A Poem written by Ted Russell ( Navigator) for Jack Leigh ( Rear-Gunner) during WWll in 1944


Tonight I go out, come back I may

For that is a problem, on which nobody can say,

If that is my fate, then that’s OKAY

Although I should like to live, yet another day.

Halfway to heaven, up in the sky

Or as near to the other, if I'm going to fry,

At least we have an original shroud

The dying sun whitens the lowering cloud.

The engines blend in constant sound

Far below, the darkening ground,

A yellow moon, no more daylight

A false sense of security to fright

I wonder what they are doing at home

Probably like me, she is alone.

This REAR TURRET, so remote and small

Contains a man, not so tall

Controlling four guns at his will

His deadly purpose is to kill

Approaching the target, a reddish glare

An aircraft in front, drops its flare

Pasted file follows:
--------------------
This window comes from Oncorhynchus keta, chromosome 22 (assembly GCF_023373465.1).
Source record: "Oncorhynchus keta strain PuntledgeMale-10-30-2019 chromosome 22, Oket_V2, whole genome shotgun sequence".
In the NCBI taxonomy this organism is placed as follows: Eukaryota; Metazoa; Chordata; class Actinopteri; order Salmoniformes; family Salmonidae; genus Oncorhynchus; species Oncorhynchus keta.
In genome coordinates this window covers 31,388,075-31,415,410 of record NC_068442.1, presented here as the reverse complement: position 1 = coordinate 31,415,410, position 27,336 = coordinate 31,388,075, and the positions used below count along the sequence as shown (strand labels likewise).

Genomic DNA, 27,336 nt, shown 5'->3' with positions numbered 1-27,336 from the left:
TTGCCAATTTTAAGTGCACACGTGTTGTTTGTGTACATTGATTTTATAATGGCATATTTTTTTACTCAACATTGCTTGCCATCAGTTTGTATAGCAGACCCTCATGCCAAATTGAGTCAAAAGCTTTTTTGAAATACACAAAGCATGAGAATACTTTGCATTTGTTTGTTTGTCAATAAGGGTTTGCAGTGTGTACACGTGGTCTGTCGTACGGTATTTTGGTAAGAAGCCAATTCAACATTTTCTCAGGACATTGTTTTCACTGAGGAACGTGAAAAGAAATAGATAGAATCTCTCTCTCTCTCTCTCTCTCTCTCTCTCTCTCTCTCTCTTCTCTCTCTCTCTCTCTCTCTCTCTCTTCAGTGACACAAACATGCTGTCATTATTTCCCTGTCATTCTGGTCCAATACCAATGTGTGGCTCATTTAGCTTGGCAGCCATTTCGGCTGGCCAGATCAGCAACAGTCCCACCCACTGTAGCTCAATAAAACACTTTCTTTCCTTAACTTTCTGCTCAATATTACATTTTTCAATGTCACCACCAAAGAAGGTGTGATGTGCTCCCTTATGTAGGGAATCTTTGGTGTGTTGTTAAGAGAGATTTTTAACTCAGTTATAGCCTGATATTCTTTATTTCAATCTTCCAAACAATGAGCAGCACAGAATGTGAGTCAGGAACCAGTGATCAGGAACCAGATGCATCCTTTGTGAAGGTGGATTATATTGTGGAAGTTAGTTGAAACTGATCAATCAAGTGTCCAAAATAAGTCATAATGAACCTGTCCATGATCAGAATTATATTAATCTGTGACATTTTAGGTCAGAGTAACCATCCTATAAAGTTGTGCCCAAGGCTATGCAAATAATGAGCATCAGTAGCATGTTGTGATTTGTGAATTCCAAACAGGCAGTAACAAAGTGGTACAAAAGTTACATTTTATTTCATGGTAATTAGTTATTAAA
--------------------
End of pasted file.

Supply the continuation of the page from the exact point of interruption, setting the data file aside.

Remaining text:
And now the flak comes up in streams

Surely a hideous fancy of my dreams

But No' No', I am awake

A difficult objective, no piece of cake

My nerves are tense, I strain my eyes

At any moment, Death may strike from these dark skies.

A shadowy blur, My word one of these huns

I give him a burst from all of my guns

He disappears' into the gloom,

Who knows! Perhaps to his doom.

Our bombs go down with adept skill,

A few holes in the morning Jerry can fill

Now, lets get out of this wilderness

To a glass of beer in the nice warm mess.

It seems I am going to keep our date

Find you rigid, for being late

Now let me see that’s my number five

I can shoot a few lines on being alive.

The light grey sky, the sleeping towns

The very English wavy downs

Shrouded in early morning mist our 'drome

Who care's, not I, we are at home.